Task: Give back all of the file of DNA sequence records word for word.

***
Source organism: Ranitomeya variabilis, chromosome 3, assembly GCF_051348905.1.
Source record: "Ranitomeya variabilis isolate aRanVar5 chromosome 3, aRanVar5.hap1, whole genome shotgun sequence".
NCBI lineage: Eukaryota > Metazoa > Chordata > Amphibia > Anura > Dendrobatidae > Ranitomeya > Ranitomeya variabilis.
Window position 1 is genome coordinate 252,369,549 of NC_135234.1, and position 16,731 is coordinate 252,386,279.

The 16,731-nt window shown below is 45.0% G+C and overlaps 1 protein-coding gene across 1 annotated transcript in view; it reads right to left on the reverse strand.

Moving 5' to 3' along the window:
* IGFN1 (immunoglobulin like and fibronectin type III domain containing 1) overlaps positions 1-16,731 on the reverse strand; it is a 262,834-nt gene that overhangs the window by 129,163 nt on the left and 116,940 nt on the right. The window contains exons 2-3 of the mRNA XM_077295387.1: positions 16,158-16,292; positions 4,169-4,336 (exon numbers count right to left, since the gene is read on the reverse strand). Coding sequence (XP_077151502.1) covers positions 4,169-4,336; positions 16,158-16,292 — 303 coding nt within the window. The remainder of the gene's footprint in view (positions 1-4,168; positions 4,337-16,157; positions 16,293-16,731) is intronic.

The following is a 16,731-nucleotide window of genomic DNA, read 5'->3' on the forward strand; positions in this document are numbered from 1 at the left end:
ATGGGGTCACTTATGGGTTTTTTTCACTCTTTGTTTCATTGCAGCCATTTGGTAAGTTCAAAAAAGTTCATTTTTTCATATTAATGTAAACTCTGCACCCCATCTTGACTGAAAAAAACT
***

Source organism: Ranitomeya variabilis, chromosome 3, assembly GCF_051348905.1.
Source record: "Ranitomeya variabilis isolate aRanVar5 chromosome 3, aRanVar5.hap1, whole genome shotgun sequence".
NCBI lineage: Eukaryota > Metazoa > Chordata > Amphibia > Anura > Dendrobatidae > Ranitomeya > Ranitomeya variabilis.
Window position 1 is genome coordinate 252,369,549 of NC_135234.1, and position 16,731 is coordinate 252,386,279.

The 16,731-nt window shown below is 45.0% G+C and overlaps 1 protein-coding gene across 1 annotated transcript in view; it reads right to left on the reverse strand.

Moving 5' to 3' along the window:
* IGFN1 (immunoglobulin like and fibronectin type III domain containing 1) overlaps positions 1-16,731 on the reverse strand; it is a 262,834-nt gene that overhangs the window by 129,163 nt on the left and 116,940 nt on the right. The window contains exons 2-3 of the mRNA XM_077295387.1: positions 16,158-16,292; positions 4,169-4,336 (exon numbers count right to left, since the gene is read on the reverse strand). Coding sequence (XP_077151502.1) covers positions 4,169-4,336; positions 16,158-16,292 — 303 coding nt within the window. The remainder of the gene's footprint in view (positions 1-4,168; positions 4,337-16,157; positions 16,293-16,731) is intronic.

The following is a 16,731-nucleotide window of genomic DNA, read 5'->3' on the forward strand; positions in this document are numbered from 1 at the left end:
ATGGGGTCACTTATGGGTTTTTTTCACTCTTTGTTTCATTGCAGCCATTTGGTAAGTTCAAAAAAGTTCATTTTTTCATATTAATGTAAACTCTGCACCCCATCTTGACTGAAAAAAACT